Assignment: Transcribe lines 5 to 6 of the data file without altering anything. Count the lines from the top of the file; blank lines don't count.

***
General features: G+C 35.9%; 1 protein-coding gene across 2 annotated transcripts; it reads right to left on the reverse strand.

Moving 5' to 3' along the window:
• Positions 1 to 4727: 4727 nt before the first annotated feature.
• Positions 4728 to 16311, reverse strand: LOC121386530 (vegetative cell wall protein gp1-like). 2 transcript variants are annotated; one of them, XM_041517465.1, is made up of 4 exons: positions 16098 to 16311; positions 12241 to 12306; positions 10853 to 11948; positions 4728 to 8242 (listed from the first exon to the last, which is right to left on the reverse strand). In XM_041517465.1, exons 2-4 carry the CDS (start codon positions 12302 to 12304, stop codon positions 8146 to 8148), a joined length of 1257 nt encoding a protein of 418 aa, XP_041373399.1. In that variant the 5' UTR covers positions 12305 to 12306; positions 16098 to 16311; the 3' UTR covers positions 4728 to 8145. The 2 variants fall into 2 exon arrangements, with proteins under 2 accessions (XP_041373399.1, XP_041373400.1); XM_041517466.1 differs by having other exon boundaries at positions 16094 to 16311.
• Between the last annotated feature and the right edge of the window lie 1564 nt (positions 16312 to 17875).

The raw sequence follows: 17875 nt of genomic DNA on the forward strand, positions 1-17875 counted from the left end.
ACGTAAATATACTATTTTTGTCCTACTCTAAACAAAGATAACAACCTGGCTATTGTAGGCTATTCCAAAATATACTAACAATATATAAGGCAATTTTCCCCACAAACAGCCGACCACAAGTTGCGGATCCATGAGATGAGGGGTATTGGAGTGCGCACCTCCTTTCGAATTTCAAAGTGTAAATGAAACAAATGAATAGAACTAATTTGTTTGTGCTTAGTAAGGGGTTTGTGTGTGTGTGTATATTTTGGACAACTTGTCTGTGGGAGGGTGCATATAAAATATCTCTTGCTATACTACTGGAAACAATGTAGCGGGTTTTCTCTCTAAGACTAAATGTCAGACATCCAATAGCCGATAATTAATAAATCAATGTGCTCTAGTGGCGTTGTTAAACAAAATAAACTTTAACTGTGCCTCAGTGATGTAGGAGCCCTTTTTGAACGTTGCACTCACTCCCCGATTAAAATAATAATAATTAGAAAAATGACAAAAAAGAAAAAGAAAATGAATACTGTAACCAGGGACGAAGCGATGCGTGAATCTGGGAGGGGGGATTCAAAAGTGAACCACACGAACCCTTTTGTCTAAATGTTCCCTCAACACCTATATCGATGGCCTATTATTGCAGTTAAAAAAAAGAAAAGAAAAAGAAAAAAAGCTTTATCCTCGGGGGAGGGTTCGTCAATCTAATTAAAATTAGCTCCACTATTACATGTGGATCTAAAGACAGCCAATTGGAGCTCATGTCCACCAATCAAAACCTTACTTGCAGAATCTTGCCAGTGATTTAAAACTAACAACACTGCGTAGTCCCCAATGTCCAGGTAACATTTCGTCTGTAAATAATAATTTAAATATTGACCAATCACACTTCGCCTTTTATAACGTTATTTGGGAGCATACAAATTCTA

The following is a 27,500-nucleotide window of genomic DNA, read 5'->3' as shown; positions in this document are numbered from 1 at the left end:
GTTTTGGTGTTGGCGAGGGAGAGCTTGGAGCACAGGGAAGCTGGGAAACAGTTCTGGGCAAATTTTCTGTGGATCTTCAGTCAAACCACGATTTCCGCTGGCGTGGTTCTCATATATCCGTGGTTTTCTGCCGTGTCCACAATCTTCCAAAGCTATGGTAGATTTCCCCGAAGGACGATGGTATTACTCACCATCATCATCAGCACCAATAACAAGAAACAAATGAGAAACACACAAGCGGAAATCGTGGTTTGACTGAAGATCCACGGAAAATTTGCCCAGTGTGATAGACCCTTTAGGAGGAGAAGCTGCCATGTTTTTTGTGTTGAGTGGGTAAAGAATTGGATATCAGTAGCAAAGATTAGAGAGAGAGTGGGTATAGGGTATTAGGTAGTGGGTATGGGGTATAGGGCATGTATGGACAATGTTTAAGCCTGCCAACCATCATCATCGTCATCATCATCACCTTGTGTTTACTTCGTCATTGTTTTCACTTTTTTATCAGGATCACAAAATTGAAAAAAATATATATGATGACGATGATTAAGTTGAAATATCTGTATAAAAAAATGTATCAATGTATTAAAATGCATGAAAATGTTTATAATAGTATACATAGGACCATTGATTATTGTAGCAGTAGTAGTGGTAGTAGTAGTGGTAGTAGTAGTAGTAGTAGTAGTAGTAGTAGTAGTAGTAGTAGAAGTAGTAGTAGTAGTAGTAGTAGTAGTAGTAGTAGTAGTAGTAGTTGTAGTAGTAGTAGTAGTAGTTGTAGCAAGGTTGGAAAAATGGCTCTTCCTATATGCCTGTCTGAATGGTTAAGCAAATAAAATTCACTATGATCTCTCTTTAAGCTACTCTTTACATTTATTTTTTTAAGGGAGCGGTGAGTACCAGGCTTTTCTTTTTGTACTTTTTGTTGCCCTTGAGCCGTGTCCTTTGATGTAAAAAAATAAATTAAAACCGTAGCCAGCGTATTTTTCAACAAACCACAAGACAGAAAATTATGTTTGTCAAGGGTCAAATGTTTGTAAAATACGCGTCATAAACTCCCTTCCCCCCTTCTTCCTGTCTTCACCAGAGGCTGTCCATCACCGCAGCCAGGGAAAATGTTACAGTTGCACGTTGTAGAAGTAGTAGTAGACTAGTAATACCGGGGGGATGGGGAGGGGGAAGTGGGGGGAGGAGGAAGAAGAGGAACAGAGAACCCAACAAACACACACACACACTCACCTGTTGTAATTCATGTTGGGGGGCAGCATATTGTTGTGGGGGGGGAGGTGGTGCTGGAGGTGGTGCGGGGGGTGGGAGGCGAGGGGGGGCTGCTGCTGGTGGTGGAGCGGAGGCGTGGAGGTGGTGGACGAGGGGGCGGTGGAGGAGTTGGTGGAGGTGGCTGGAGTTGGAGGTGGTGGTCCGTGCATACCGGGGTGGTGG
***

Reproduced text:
• Between the last annotated feature and the right edge of the window lie 1564 nt (positions 16312 to 17875).

The raw sequence follows: 17875 nt of genomic DNA on the forward strand, positions 1-17875 counted from the left end.